|The introduction of irrigation into a pastoral system creates new water demands. These new water demands change the water balance. This study in Kalacha settlement of Marsabit District, analyzed whether the available water was sufficient for both livestock and crop requirements and what tradeoffs options the people had in the usage of a fixed supply of water.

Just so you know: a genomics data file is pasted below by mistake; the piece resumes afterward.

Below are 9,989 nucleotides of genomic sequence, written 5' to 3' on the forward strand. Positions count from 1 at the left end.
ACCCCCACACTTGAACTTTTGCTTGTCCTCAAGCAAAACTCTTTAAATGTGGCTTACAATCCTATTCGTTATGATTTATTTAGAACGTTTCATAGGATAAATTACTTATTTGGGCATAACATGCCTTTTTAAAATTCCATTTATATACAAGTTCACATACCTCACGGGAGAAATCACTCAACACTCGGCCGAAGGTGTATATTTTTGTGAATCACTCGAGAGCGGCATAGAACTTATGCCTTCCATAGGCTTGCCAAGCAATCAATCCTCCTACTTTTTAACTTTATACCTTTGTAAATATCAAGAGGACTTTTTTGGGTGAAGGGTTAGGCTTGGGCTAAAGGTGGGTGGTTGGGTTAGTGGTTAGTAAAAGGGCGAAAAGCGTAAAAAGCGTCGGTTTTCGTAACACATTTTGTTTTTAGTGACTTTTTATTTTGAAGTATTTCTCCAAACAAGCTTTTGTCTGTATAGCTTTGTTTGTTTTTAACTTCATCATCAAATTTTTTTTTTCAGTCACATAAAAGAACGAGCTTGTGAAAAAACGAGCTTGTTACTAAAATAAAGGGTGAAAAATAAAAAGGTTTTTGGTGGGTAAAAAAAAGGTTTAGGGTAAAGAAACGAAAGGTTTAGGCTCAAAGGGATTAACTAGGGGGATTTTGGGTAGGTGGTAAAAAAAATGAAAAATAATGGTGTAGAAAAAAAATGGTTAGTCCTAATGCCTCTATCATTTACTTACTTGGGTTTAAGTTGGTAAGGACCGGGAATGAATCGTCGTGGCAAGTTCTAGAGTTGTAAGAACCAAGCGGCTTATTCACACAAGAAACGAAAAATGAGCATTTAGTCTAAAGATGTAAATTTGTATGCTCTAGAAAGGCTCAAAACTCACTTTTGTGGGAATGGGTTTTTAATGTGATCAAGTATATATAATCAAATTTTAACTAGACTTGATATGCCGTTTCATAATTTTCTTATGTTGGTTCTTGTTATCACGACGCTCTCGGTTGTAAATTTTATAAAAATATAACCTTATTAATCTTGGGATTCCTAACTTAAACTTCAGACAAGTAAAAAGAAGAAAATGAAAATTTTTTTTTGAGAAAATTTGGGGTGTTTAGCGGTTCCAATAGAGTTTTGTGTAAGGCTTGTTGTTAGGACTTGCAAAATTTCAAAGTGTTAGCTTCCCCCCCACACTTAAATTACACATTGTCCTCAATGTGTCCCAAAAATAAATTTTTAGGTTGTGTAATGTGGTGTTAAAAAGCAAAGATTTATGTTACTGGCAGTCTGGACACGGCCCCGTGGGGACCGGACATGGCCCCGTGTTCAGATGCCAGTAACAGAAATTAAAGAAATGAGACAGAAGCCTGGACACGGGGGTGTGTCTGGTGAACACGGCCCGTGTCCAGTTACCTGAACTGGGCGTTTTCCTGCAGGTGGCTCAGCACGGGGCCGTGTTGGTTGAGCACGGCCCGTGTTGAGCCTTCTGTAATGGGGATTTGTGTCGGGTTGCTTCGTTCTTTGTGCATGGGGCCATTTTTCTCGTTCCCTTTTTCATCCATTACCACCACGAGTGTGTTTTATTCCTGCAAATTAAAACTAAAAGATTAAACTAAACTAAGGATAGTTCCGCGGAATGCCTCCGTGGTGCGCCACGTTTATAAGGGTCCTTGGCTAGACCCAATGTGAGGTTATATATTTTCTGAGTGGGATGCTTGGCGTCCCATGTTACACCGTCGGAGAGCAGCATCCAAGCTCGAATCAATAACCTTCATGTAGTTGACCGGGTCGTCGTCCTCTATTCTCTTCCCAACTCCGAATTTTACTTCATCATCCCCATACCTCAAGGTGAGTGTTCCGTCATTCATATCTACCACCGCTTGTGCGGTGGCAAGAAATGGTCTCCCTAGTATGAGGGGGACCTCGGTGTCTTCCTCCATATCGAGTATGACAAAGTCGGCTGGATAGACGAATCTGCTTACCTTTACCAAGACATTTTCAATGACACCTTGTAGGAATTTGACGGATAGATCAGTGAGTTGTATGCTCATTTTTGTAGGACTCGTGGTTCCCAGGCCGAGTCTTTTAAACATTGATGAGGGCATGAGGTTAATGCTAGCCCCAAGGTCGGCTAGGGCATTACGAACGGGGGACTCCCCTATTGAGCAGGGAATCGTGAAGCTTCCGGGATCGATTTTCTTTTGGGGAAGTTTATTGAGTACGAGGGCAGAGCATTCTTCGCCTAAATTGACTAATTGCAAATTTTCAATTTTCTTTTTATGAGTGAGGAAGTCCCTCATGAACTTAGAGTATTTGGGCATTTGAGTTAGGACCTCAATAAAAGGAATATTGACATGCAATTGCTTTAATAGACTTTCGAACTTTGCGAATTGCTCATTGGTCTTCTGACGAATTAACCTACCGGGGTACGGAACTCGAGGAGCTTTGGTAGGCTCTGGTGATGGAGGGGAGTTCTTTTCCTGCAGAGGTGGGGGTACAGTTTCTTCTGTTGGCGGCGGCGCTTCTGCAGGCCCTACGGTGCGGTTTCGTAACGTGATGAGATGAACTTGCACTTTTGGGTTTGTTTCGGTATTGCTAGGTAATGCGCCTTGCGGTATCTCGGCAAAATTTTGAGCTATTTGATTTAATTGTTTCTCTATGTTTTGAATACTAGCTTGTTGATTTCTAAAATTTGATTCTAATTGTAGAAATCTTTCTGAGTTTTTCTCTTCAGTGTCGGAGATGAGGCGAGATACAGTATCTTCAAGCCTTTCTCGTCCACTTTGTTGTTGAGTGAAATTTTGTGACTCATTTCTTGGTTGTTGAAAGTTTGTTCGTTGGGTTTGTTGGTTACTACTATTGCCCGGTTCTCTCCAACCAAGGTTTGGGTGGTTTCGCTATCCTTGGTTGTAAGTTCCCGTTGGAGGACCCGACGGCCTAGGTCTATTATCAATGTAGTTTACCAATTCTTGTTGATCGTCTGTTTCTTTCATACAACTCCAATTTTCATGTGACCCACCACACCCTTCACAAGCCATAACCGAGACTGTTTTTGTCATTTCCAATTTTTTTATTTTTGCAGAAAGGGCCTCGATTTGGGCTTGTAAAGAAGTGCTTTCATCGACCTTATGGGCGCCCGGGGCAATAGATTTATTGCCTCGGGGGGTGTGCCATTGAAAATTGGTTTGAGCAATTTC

Water quality was measured by standard laboratory practices, while flow rate was measured with a flat plate weir. Crop water requirements were calculated from evaporation data. Animal water requirements were calculated as (a) that based on maximum stocking density (b) the stock dependant on forage produced by irrigated crops and (c)those counted by past aerial surveys. Simulation and optimization modeling methods were used with respect of either crop or livestock to provide nutritional needs of residents and establishment of tradeoffs in water use. Results of the study indicated that water supply was 795,00011tres per day (L/D), with a human demand of 28,700, wildlife; 26,475, livestock; 7 to 552,225 L/D while the crop demand; 95,040 to 319,680 L/D. The water balance ranged from negative 259,505 to positive 644,778 L/D. Simulations also indicated that requisite area to achieve community's energy needs (39ha) was higher than that topographically available (7.2). Additionally, that scheduling of irrigation was inadequate due to varying soil infiltration capacity (1.066 to 1.5 nun/min). High energy crops were of generally long growth- periods thereby competing with livestock. Short growing period plants provided livestock with an opportunity window as a trade off, while long growth period plants and intensification reduced it. Further, plants with both high biomass yield for livestock and human energy needs were inefficient water users and were unable to satisfy community's energy requirements despite intensification. Crops however, produced more nutritional energy on weight basis of water consumed. Livestock simulation indicated that 537 goats were necessary for milk production to meet the community energy requirements, while 103 cattle were required for meat production. Whereas the numbers of shoat were within the aerial survey counts, the number of cattle was too close to aerial counts (180) implying use of cattle meat is unsustainable. Sheep however, were the most efficient users of water for each weight gained (98.05kg/m3) followed by camel (17.7kg/m3), goat (42.575kg/m3) and cattle (11.327kg/m3), in that order. For each lactating animal, camels produce more milk (0.11 to 0.46kg/kg), followed by shoats (0.025 to 0.2075kg/kg /kg) then cattle, Shoats have the lowest water capital cost for milk production (81 to 22 3kg), then camel (711 to 5438kg) and cattle(1188 to 1998kg)in that order. In conclusion optimal range stocking resulted in a water deficit. Surplus occurred in scenario (b) and (c). Also, that the water was generally unsuitable for use by irrigation (332.61 mg/l Cl-) livestock (S042-_) and humans (S042-, K+). By cultivating salt tolerant crop and another well, irrigation has some prospect. Despite irrigation's greater energy production, pastoralism performs better than irrigation in the dry lands. A holistic policy is requisite for negotiations and trade offs between competitors, for the scarce water.